In this production of Trojan Women at the Brooklyn Academy of Music (BAM), we begin at the end: the women of Troy - temporarily encapsulated from a lost war within an empty palace - undergo the brutal last hours of knowing their own imminent doom. A ghost, the Soul of Souls, wanders amongst the women and sings of happy memories, “fading, like the sound of a flute.” It is at this moment the audience and cast are locked into their transitory connection, for our own memories of a “normal” time have also faded in much the same way these post-pandemic years.
A strong inclusion for BAM’s Next Wave 2022 Festival, this new changgeuk (a traditional Korean opera that features a whole cast of pansori singers) is the result of Singaporean director Keng Sen Ong’s collaboration with the National Changgeuk Company of Korea, signalling a fresh frontier for Asian traditional arts and how they could be innovatively furthered for the future. A traditional oral storytelling form, pansori is sung on the vocal precipice of overwhelming emotion. Yet instead of the imagined merciful catharsis one might expect, instead the viewer undergoes an overwhelming physical and emotional suspension over the course of two hours, with unshed half-tears and a pounding heart: the audience are frozen alongside the women in their unbearable wait. The shared intoxicating quality of total bodily investment within pansori and K-Pop performance is exemplified through the choral hymns of composer Jung Jae-il (Parasite, Squid Game), which are an auditory balm that soothes time after time after the percussive sharpness of the pansori solos.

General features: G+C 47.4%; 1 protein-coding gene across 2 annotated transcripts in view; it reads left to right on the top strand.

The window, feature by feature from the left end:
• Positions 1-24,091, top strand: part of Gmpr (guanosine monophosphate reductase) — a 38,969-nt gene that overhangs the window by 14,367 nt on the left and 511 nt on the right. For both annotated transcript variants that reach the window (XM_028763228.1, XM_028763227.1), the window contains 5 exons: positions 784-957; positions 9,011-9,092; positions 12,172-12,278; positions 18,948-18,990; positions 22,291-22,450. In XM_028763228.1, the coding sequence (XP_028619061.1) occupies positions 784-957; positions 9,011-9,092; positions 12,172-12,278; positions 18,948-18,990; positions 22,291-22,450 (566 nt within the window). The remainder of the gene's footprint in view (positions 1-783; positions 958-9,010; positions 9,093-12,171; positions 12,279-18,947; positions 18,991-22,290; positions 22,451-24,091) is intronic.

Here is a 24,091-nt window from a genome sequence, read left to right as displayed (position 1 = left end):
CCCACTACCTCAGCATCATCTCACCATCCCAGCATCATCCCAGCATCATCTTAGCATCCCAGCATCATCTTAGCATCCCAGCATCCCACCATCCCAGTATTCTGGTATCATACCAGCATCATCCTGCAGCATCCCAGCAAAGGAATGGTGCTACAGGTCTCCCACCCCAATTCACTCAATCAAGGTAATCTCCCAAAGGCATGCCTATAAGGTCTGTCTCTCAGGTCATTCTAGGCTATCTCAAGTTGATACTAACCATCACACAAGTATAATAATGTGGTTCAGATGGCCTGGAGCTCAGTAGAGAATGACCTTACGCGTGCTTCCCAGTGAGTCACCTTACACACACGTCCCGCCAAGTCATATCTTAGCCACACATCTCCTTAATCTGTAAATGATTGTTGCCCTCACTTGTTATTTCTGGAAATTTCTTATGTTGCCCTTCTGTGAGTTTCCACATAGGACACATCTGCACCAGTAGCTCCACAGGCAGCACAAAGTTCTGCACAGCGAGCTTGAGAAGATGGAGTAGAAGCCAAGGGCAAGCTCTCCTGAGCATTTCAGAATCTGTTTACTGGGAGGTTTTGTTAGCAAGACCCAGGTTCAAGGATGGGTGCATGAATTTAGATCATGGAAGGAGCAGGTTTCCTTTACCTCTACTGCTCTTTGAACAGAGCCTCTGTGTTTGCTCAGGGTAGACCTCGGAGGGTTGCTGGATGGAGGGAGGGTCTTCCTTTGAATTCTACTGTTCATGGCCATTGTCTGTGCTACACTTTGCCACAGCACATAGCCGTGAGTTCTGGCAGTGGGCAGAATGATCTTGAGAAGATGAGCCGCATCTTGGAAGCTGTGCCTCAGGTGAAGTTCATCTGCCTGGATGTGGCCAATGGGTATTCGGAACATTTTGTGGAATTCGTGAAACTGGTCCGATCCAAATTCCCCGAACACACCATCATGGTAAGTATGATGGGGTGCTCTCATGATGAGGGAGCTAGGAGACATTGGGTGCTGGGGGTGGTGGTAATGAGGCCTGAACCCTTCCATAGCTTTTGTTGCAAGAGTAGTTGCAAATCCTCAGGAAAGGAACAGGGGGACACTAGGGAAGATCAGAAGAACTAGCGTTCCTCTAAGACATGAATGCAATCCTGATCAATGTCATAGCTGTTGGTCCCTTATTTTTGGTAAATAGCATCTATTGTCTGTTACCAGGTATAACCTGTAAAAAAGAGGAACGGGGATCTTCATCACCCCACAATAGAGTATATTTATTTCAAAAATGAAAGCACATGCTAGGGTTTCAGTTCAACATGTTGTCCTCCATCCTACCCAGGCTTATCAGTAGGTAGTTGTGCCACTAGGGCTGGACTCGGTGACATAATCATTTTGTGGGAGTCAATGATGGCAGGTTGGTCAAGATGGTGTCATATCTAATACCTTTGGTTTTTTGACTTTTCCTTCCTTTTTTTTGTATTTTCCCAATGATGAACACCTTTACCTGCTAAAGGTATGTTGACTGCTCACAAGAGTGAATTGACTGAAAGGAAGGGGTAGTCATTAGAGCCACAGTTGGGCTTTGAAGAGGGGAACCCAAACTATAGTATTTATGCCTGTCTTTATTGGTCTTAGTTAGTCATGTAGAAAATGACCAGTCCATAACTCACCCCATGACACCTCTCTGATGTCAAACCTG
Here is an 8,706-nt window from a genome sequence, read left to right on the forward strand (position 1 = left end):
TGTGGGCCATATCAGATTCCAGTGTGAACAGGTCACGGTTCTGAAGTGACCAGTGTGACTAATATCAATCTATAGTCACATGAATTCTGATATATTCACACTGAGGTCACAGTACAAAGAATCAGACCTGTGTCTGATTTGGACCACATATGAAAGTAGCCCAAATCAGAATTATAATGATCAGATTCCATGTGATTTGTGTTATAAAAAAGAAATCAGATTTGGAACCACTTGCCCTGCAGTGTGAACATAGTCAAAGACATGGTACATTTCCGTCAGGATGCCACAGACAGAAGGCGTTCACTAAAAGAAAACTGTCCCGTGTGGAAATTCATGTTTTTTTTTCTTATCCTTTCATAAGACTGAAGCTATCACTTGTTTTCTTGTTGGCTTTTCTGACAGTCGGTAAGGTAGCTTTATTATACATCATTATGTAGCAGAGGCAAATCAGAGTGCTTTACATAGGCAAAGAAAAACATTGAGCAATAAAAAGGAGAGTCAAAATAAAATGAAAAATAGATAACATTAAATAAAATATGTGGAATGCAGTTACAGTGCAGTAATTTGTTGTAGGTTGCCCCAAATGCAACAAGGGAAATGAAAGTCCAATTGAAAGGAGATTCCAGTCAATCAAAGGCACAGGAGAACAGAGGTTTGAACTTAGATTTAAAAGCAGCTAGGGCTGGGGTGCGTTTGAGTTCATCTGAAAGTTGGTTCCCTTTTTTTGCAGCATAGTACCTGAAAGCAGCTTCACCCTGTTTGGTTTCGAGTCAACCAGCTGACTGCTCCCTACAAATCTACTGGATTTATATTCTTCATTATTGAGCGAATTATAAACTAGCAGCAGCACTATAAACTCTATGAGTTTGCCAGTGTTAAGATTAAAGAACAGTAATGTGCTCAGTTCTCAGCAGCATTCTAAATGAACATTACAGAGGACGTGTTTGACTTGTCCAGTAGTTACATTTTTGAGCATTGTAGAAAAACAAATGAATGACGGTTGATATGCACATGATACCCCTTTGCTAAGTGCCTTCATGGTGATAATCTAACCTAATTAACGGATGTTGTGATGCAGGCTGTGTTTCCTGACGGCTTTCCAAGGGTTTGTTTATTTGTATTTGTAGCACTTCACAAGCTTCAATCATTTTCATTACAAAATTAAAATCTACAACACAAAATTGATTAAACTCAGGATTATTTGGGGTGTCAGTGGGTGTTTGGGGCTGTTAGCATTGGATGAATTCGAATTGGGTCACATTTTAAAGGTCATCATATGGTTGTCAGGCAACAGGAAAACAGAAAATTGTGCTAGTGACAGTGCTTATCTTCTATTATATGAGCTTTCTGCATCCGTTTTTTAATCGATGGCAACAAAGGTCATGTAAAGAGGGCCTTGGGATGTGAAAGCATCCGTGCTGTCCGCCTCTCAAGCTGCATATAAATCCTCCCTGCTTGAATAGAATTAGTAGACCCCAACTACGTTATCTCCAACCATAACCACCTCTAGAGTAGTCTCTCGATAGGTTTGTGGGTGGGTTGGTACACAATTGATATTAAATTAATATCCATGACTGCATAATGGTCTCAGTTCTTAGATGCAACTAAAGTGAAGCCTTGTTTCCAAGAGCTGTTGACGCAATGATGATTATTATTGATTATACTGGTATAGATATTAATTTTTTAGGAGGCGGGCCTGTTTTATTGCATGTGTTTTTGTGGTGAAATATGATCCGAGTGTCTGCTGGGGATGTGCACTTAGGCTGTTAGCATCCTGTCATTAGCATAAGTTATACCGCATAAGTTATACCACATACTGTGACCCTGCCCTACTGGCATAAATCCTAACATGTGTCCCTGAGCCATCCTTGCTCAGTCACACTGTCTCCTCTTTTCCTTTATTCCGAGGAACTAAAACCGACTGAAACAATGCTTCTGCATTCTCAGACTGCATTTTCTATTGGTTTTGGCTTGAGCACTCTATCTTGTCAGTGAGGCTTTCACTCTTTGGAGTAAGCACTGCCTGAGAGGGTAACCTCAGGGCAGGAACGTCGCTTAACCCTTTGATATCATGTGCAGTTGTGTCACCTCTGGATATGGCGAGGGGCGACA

Through a typical Western lens, it is deceptively easy (and problematic in itself) to read this adaptation as pandering to the hierarchical preference for European source materials within the performing arts; what it actually far more excitingly indicates is a willingness - within a traditionally specialised art form and finite repertoire - to engage and further its own reach through global stories and audiences outside of its immediate geographical origins. In comparison to the many arbitrarily modernised retellings of Greek classics that inevitably pop up every season, Trojan Women comes out stronger with an atemporal aesthetic that actually bolsters its unquestionable timely relevance.